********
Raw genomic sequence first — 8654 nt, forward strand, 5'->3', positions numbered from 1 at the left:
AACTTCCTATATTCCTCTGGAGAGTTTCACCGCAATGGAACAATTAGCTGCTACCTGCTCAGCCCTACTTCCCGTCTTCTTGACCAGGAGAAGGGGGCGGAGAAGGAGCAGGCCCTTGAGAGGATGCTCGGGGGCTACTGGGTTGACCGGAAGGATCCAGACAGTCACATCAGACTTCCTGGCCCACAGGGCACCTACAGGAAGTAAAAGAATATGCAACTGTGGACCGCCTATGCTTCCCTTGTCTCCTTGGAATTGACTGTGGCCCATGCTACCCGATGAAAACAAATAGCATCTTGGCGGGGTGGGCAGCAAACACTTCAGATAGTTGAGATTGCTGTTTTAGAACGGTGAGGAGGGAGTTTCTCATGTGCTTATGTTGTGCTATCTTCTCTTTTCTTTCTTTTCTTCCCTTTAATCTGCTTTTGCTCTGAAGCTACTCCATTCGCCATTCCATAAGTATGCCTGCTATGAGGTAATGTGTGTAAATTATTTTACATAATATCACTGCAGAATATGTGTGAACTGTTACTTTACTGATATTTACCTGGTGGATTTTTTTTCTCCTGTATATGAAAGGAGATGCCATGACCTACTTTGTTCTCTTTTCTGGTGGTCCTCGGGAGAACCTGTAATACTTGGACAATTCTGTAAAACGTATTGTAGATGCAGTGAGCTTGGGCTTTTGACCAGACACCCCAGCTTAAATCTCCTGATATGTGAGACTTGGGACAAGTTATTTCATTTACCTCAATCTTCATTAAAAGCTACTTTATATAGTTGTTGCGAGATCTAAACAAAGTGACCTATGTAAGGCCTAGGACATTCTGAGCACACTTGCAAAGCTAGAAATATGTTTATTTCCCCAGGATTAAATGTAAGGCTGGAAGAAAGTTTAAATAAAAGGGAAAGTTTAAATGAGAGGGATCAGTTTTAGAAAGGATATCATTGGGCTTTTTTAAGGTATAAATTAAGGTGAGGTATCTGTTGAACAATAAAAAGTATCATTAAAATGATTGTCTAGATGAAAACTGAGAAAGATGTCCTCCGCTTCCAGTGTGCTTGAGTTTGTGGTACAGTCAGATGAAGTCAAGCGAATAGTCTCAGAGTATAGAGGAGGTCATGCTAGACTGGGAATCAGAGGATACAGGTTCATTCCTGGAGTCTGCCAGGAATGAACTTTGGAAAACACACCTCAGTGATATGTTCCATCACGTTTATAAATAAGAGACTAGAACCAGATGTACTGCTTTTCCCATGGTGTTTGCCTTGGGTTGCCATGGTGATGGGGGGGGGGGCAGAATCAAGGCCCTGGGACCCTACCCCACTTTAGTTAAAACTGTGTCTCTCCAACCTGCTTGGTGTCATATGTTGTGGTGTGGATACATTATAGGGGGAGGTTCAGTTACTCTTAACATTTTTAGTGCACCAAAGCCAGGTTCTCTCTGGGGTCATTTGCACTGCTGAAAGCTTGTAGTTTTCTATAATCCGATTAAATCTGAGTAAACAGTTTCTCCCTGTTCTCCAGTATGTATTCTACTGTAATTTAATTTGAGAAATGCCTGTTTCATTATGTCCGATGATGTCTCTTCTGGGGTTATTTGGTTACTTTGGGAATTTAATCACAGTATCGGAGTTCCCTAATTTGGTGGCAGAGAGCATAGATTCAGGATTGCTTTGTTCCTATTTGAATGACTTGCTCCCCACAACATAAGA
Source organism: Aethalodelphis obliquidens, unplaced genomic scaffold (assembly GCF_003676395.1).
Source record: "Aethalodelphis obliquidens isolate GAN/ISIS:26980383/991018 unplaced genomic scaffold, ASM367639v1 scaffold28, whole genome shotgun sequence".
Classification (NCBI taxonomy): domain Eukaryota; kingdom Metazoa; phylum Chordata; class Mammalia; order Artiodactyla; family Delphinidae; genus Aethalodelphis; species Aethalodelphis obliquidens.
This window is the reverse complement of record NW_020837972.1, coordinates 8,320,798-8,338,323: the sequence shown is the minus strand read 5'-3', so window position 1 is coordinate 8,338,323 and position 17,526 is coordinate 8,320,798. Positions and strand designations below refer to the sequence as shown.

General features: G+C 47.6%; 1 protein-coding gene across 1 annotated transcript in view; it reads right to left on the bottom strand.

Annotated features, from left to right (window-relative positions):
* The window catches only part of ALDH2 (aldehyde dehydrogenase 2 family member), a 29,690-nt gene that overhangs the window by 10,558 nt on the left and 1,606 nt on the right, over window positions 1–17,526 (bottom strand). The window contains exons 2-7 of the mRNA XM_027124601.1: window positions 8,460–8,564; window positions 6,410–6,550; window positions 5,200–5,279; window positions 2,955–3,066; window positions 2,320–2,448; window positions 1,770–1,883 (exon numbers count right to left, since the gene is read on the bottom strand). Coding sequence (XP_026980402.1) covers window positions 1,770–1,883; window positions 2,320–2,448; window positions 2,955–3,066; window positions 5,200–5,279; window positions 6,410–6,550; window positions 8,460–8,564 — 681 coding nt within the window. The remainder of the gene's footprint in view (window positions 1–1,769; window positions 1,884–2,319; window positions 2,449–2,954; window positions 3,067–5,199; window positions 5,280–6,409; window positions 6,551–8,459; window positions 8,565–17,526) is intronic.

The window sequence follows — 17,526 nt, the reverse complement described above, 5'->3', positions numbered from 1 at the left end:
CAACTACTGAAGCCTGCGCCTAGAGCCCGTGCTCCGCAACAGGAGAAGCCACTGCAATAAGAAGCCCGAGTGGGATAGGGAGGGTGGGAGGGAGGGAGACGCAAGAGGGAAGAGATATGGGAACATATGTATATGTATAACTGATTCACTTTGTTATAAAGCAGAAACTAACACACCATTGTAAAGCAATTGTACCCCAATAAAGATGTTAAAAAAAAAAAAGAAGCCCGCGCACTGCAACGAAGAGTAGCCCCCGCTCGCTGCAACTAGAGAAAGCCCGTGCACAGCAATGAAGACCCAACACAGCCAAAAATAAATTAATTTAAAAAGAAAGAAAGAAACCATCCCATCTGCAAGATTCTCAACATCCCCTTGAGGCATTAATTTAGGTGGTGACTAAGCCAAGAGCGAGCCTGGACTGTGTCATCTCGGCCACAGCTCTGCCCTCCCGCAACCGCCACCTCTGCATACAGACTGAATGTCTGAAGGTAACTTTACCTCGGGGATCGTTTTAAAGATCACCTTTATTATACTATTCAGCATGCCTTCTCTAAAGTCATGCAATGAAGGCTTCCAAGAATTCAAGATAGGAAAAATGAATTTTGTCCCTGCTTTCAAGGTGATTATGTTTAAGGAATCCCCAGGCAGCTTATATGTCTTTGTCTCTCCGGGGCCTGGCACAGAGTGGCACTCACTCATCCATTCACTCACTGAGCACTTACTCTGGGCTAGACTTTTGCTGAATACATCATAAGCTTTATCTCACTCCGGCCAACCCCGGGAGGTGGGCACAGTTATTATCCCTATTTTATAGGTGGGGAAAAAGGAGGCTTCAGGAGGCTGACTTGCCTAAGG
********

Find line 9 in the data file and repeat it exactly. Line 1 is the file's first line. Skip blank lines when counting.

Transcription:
* The window catches only part of ALDH2 (aldehyde dehydrogenase 2 family member), a 29,690-nt gene that overhangs the window by 10,558 nt on the left and 1,606 nt on the right, over window positions 1–17,526 (bottom strand). The window contains exons 2-7 of the mRNA XM_027124601.1: window positions 8,460–8,564; window positions 6,410–6,550; window positions 5,200–5,279; window positions 2,955–3,066; window positions 2,320–2,448; window positions 1,770–1,883 (exon numbers count right to left, since the gene is read on the bottom strand). Coding sequence (XP_026980402.1) covers window positions 1,770–1,883; window positions 2,320–2,448; window positions 2,955–3,066; window positions 5,200–5,279; window positions 6,410–6,550; window positions 8,460–8,564 — 681 coding nt within the window. The remainder of the gene's footprint in view (window positions 1–1,769; window positions 1,884–2,319; window positions 2,449–2,954; window positions 3,067–5,199; window positions 5,280–6,409; window positions 6,551–8,459; window positions 8,565–17,526) is intronic.